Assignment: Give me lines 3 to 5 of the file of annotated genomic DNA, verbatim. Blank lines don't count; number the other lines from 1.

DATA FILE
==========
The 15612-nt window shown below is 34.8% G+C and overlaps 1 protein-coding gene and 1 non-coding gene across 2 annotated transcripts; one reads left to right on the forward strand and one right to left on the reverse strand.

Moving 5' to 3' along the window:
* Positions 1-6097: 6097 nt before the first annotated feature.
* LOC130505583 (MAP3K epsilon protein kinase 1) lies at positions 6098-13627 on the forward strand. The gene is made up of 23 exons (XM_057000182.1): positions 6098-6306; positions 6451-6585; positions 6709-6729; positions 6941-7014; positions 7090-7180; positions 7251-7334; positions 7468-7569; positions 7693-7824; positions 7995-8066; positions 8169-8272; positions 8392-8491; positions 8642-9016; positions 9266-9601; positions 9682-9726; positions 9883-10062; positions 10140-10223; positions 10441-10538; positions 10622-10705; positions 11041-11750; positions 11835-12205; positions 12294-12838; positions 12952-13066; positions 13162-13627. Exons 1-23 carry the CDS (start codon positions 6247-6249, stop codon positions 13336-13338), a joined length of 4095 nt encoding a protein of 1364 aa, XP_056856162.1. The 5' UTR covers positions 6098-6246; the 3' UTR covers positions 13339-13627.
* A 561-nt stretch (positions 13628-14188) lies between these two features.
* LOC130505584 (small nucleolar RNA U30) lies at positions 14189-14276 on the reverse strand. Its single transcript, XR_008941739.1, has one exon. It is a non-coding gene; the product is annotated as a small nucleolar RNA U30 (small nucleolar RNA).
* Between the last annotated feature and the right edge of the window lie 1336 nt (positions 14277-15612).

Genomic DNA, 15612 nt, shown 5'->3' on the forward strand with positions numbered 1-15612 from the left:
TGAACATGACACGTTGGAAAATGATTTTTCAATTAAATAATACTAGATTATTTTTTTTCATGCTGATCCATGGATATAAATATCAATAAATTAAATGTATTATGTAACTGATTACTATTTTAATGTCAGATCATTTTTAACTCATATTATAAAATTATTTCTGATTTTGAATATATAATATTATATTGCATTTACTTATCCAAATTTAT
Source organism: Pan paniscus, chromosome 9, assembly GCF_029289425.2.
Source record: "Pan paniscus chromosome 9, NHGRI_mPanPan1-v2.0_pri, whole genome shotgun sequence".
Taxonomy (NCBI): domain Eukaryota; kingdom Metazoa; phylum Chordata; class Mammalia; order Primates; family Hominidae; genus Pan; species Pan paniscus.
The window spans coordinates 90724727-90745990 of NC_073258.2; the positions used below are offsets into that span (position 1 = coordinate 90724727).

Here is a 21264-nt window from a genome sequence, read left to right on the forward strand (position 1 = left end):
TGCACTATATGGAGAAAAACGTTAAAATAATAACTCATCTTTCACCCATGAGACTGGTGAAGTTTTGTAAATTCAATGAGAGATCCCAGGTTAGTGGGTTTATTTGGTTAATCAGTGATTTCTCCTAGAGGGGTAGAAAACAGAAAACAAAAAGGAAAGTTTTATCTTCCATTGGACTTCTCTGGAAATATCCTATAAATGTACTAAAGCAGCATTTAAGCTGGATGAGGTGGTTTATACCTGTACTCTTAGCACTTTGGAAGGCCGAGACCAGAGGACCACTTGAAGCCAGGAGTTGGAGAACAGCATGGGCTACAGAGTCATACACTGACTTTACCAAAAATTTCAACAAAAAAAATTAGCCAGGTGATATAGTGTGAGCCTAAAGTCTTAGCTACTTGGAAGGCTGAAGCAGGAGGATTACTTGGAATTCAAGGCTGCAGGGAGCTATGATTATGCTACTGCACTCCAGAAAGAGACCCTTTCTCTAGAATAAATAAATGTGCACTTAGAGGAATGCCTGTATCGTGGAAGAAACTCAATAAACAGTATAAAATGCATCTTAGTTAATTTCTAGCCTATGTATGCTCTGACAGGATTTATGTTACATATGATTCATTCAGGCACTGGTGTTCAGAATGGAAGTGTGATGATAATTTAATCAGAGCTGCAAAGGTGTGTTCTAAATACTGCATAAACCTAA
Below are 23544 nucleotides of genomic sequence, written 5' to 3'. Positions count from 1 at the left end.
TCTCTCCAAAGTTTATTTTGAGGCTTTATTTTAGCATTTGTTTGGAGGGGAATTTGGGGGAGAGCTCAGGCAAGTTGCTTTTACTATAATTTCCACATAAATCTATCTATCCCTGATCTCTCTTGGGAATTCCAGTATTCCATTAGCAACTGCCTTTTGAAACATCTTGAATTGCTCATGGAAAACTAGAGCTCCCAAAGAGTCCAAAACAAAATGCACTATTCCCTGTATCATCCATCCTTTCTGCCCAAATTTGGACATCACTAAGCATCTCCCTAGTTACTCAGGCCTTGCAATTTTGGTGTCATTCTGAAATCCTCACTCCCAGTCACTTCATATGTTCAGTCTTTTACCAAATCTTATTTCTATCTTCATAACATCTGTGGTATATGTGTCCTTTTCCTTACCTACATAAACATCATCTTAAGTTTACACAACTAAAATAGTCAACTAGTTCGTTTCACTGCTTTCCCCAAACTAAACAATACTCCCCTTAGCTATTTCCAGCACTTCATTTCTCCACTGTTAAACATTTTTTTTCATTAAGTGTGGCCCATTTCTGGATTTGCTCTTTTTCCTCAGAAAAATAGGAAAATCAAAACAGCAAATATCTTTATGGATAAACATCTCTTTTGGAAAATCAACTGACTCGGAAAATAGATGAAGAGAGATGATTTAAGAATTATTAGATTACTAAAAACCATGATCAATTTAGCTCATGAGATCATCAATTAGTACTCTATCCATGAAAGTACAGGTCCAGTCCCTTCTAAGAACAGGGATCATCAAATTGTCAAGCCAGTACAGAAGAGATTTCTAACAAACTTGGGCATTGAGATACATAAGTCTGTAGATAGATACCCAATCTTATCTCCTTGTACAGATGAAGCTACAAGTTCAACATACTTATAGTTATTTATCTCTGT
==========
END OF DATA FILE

* Positions 1-6097: 6097 nt before the first annotated feature.
* LOC130505583 (MAP3K epsilon protein kinase 1) lies at positions 6098-13627 on the forward strand. The gene is made up of 23 exons (XM_057000182.1): positions 6098-6306; positions 6451-6585; positions 6709-6729; positions 6941-7014; positions 7090-7180; positions 7251-7334; positions 7468-7569; positions 7693-7824; positions 7995-8066; positions 8169-8272; positions 8392-8491; positions 8642-9016; positions 9266-9601; positions 9682-9726; positions 9883-10062; positions 10140-10223; positions 10441-10538; positions 10622-10705; positions 11041-11750; positions 11835-12205; positions 12294-12838; positions 12952-13066; positions 13162-13627. Exons 1-23 carry the CDS (start codon positions 6247-6249, stop codon positions 13336-13338), a joined length of 4095 nt encoding a protein of 1364 aa, XP_056856162.1. The 5' UTR covers positions 6098-6246; the 3' UTR covers positions 13339-13627.
* A 561-nt stretch (positions 13628-14188) lies between these two features.